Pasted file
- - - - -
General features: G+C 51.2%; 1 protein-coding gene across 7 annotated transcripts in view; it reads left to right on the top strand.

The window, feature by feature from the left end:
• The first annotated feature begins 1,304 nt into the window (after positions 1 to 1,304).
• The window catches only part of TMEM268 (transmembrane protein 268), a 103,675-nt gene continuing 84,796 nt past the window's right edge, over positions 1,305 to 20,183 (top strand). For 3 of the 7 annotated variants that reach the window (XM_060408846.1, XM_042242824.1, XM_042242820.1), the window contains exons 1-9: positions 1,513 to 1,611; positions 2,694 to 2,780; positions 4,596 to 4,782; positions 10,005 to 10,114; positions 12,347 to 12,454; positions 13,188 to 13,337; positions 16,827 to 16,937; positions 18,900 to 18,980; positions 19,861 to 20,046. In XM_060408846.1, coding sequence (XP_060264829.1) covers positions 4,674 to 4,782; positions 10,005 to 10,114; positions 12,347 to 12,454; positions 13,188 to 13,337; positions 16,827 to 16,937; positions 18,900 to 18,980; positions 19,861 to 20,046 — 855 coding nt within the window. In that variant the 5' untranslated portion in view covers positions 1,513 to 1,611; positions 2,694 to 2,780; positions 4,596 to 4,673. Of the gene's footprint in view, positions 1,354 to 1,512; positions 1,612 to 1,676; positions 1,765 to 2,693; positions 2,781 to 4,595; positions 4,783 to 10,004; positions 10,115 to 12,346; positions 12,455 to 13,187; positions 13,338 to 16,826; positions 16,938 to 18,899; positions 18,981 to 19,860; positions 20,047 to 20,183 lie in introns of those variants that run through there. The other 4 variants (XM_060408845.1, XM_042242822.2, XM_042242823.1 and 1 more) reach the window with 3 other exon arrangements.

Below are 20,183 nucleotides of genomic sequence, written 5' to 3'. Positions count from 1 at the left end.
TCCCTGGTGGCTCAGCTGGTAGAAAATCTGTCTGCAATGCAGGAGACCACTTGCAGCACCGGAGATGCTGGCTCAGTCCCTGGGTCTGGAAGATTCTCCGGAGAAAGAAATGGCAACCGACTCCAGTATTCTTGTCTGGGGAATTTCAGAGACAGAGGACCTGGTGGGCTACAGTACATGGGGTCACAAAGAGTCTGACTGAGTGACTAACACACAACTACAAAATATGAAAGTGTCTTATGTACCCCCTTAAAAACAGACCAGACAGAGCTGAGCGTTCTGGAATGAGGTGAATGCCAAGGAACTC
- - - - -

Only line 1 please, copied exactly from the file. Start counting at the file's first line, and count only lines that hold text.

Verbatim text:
General features: G+C 51.2%; 1 protein-coding gene across 7 annotated transcripts in view; it reads left to right on the top strand.